There are several buildings known as Hulme Hall including one in Allostock, a Grammar School in Cheadle Hulme and a hall of residence for Manchester University. However, the long lost Hulme Hall which was the seat of the Prestwich family is thought to have a hidden treasure protected by occult powers. Read More »
The Hurlers are three stone circles situated on moorland to the Northwest of Minions. The circles are aligned Southwest to Northeast and consist of low granite blocks of varying shapes and sizes. They date back to the Bronze Age period. According to legend they are reputed to be the petrified remains of men who were hurling on the Sabbath. Read More »
This ancient trackway, believed to date to the Neolithic period, is said to be haunted by Roman legionaries and Black dogs.
At one time, before modern transport allowed freedom of movement, it was believed to lead directly to hell.
The dragon is the great, great grandfather of all monsters. Before the daemon, before the vampire, before the werewolf, before the giant. Before them all was the original uber-monster the dragon. The dragon's image has crawled across cave paintings 25,000 years old, dwarfing mammoths. It has slithered across Chinese rock art in Shanxi province 8000 years before Christ. Read More »
From Newgrange - a reminder of a great age of monument building and ritual - through to natural wonders such as the Giant's Causeway, Ireland is a land of legend and mystery. The landscape is full of echoes of history interwoven with a rich mythology that forms an impressive and colourful heritage. Read More »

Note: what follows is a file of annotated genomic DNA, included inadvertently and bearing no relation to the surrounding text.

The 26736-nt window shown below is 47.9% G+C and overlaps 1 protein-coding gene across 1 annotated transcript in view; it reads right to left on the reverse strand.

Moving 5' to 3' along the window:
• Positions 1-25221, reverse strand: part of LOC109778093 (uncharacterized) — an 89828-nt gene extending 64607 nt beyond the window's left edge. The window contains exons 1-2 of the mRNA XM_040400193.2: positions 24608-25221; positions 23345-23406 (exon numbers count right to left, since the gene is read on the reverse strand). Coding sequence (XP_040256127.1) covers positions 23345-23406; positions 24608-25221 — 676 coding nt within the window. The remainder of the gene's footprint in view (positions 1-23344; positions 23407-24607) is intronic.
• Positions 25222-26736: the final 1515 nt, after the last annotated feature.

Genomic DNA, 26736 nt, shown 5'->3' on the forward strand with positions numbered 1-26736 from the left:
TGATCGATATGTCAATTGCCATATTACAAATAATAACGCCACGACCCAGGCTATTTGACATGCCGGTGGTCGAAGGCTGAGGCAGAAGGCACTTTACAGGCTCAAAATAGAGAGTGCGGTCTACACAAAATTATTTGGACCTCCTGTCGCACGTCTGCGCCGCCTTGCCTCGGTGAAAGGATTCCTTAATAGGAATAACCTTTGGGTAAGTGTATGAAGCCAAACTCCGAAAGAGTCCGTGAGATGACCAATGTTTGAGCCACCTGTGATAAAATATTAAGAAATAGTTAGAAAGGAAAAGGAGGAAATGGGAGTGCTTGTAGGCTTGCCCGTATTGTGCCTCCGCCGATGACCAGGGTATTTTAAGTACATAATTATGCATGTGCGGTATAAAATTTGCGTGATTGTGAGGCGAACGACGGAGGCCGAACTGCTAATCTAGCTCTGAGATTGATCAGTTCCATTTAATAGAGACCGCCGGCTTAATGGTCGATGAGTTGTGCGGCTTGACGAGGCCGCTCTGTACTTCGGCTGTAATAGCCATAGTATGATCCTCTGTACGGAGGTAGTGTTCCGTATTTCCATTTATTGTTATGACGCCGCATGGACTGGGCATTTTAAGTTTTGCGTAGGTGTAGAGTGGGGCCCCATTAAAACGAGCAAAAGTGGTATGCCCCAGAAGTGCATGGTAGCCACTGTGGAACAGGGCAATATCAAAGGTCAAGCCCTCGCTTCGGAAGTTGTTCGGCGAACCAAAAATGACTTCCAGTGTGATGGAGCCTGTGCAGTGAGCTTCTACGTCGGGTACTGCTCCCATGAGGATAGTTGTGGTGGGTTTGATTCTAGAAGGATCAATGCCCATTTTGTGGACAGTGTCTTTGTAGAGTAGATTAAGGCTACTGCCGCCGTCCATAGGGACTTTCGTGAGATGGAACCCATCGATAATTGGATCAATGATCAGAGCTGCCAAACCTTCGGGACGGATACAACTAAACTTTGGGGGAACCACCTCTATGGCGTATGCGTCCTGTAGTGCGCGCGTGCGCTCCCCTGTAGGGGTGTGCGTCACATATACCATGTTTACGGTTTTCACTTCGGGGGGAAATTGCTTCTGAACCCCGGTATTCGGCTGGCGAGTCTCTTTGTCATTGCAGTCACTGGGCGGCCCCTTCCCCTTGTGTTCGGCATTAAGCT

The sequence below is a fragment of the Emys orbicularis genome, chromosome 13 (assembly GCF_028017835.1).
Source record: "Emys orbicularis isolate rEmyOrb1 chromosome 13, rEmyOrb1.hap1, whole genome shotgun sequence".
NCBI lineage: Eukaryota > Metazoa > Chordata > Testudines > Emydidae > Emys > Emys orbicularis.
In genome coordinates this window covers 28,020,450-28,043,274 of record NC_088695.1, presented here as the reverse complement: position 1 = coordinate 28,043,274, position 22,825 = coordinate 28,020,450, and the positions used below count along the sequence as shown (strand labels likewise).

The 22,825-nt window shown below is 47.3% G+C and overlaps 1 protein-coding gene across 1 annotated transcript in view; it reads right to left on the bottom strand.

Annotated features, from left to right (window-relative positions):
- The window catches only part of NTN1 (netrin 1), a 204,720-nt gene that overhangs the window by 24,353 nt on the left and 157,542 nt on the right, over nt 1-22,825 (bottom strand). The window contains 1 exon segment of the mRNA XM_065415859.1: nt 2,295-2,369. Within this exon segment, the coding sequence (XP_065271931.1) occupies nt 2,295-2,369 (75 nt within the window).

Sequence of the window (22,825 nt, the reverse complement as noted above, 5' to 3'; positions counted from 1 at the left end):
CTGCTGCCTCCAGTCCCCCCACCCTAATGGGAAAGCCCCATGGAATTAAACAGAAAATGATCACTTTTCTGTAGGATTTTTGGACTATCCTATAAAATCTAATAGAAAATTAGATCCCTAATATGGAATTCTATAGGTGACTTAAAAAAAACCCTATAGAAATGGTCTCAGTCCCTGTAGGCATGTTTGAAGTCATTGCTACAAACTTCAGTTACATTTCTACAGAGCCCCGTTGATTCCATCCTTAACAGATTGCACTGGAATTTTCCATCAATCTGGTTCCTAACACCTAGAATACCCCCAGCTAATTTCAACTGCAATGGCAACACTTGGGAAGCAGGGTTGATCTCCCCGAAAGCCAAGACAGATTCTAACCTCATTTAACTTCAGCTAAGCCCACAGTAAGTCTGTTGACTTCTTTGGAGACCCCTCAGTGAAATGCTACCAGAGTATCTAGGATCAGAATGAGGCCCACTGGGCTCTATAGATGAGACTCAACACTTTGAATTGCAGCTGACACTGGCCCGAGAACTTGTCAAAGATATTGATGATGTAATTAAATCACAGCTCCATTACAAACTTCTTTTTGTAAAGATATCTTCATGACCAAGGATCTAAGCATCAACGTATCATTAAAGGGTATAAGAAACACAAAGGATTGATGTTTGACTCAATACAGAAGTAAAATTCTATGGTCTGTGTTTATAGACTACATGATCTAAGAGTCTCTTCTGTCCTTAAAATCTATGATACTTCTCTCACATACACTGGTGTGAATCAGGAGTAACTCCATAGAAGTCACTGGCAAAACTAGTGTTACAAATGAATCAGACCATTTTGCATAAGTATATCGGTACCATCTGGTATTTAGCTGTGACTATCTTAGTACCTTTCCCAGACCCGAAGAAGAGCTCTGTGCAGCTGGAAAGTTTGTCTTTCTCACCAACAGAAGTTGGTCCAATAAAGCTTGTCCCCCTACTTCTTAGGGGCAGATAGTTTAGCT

From 'Through the Looking-Glass and What Alice Found There' 1872
'Twas brillig, and the slithy toves
Did gyre and gimble in the wabe;
All mimsy were the borogoves,
And the mome raths outgrabe. Read More »
Over the last 250 years there have been several sightings of a creature that has become known as the Jersey Devil (or Leeds Devil). Described as being bipedal with hooves and wings, the Jersey Devil would apparently dry up the milk within cows by breathing upon them. Read More »
In Mian county, in China's Shaanxi province, rural folk never venture out of doors after dark. The reason for this is that they fear the Jiang Shi: the hopping vampire. Read More »
The site of Kilgram Bridge has been used for thousands of years to cross the River Ure. This Norman bridge prossibly dates from 1145AD (certainly standing by 1301 AD) and was built by the monks from the Cistercian Jervaulx Abbey. It was built upon the remains of an early Roman paved ford, the well preserved remains of which were used as the bridge's foundations. Read More »
The following is the tale of Kilhwch and Olwen or the Twrch Trwyth as told by Lady Charlotte Guest in her 1877 translation of The Mabinogion. Read More »
The legend of Arthur is one of the most popular and well known of British legends. From early brief passages to the mythic epic we know today, the story of Arthur has long been a source of inspiration to writers, poets and artists. He has become associated with hundreds of places in the British Isles and France, some of which will be listed in the gazetteer section in the coming months. Read More »